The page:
Usain Bolt raced to a repeat in the Olympic 100m and told compatriot and training partner Yohan "The Beast" Blake to forget about an upset in the 200m.
The 25-year-old Bolt - world record holder in both the 100m and 200m - wants to retain the 200 title he won in Beijing, believing a second Olympic sprint double will seal his status as a Games legend.
Bolt's confidence was shaken by defeats at the hands of 22-year-old Blake, who won the world 100m title last year after Bolt was disqualified for a false start and beat Bolt in both the 100m and 200m at the Jamaican Olympic trials.
Having risen to the occasion at the Olympic Stadium on Sunday, winning the 100m in dominant style over Blake and 2004 champion Justin Gatlin, Bolt said the 200m was his poperty.
"I've told Yohan Blake that the 200m will be different because that's my pet event," Bolt said.
"I'm not going to let him beat me again. I've said that to him already."
Bolt, who will also look to retain the 4x100m relay and may even compete in the 4x400m relay if he emerges from the 200 in good shape, said that winning the 100 had taken him one step nearer to the tag of legend.
However, only a 200m victory, he said, would cement his claim to "greatest" status.
"I think I have to wait until the 200m and then my fans have got to say 'yes he is' and me has got to say 'yes he is' so I'm never going to say I'm the greatest until after my 200m," said Bolt.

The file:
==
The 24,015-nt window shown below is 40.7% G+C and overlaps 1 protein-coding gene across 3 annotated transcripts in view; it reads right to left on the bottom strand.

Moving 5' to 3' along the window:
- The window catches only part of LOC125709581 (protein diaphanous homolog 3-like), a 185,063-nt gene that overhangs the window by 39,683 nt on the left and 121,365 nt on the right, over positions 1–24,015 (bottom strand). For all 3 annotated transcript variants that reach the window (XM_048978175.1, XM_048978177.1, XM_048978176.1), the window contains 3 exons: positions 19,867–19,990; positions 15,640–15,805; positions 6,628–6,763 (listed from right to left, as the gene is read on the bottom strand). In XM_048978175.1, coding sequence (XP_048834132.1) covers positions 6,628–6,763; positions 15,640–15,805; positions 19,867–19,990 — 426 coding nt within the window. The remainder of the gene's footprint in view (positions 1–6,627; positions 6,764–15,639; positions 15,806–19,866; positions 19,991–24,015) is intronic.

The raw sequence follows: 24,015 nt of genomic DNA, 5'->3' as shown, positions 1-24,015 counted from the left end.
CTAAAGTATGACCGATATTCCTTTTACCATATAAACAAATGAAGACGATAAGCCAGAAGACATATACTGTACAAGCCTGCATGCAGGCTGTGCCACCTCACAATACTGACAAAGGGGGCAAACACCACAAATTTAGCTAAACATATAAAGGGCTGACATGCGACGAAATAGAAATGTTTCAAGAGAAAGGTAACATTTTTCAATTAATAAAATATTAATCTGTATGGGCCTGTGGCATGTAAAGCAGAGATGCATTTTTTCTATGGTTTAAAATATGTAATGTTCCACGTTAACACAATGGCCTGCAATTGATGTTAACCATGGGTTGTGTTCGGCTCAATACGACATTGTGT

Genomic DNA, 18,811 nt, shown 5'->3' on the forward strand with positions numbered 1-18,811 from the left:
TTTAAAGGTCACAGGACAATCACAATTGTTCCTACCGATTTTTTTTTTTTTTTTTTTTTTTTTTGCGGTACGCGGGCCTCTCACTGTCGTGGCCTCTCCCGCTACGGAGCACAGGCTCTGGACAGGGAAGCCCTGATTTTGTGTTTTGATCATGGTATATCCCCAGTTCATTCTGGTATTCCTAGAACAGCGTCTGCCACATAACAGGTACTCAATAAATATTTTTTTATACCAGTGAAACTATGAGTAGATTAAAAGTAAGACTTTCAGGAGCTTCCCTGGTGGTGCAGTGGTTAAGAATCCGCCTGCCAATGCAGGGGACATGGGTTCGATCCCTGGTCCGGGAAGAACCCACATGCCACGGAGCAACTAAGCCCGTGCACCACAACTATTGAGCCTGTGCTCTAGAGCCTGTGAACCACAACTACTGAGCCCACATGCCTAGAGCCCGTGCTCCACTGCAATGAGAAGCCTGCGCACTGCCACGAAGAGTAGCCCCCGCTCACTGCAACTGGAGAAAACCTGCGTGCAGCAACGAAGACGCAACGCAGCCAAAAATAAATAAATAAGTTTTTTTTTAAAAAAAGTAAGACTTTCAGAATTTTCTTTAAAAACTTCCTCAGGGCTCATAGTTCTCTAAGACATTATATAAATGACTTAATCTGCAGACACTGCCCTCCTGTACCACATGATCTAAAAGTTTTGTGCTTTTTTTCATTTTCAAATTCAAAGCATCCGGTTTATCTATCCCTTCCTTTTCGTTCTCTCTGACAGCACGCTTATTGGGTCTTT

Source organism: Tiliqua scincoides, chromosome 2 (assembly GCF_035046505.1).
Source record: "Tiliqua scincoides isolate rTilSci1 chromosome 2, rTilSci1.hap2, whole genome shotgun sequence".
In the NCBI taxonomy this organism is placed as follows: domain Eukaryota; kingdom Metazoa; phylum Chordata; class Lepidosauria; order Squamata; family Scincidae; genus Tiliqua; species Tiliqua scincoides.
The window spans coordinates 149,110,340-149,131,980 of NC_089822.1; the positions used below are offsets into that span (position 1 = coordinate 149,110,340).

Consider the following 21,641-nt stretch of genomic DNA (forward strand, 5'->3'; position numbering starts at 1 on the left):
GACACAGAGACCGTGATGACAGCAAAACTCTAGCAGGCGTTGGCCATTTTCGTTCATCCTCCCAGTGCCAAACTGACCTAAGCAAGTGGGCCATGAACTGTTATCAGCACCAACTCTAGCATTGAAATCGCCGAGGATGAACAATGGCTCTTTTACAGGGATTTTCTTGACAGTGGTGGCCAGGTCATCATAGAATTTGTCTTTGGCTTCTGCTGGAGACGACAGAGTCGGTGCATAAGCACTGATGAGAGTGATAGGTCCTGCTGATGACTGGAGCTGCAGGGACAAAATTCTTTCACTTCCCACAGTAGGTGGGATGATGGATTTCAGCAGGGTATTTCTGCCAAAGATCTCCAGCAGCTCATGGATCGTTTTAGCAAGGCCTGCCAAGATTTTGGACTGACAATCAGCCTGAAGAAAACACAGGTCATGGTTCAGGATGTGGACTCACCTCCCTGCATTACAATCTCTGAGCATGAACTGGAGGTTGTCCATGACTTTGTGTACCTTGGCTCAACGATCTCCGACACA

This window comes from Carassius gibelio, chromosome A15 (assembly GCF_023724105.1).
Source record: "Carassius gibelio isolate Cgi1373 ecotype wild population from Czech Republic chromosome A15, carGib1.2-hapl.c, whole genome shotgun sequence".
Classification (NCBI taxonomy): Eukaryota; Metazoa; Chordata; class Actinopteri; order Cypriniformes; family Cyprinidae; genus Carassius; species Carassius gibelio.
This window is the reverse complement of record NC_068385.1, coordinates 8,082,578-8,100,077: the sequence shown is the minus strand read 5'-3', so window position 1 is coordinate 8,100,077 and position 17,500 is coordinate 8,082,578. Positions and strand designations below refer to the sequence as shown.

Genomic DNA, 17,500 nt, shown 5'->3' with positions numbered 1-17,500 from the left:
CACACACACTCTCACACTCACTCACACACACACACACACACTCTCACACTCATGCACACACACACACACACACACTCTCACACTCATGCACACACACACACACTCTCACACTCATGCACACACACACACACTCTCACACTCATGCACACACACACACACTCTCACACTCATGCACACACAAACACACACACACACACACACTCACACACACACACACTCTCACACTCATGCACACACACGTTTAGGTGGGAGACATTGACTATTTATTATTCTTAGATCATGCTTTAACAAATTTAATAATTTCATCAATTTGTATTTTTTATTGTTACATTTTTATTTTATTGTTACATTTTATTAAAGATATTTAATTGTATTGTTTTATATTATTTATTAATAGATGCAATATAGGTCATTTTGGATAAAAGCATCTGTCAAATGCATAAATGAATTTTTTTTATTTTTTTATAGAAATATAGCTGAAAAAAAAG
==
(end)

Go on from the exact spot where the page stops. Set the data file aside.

Bolt's win in the 100 leaves Blake searching for consolation in the 200, but Bolt said his younger team-mate had opened a Pandora's Box with his victory at the Jamaican trials.
"Definitely the trials woke me up," Bolt said. "Yohan gave me a wake-up call.
"He knocked on my door and said 'Usain, this is Olympic year, wake up' so I'm happy and I'm grateful for that moment because after that I refocused and I got my head together.
"I got my head in the game so I'm happy."
Blake simply predicted that their battle for gold would be a crowd pleaser.
"We have the 200m coming up. I think it's going to be an interesting one," he said.
Outside the Jamaican rivals, the 200m looked to be a battle for bronze with experienced American Wallace Spearmon seeming a better bet than the third of the Jamaicans' Warren Weir.
The 27-year-old American - a three-time world minor medallist over the distance - will also be seeking to make up for the disappointment of being disqualified from third four years ago after stepping into another lane.
"You look back on Beijing - what place is a disqualification?" he said. "It's like I didn't even race. I'm ready to get this going and go on to redemption.
"No more stepping on lines. No sobriety tests. I'm staying in my lane."
Also in the mix is French sprinter Christophe Lemaitre, who will be hoping his decision to skip the 100m pays off in the 200.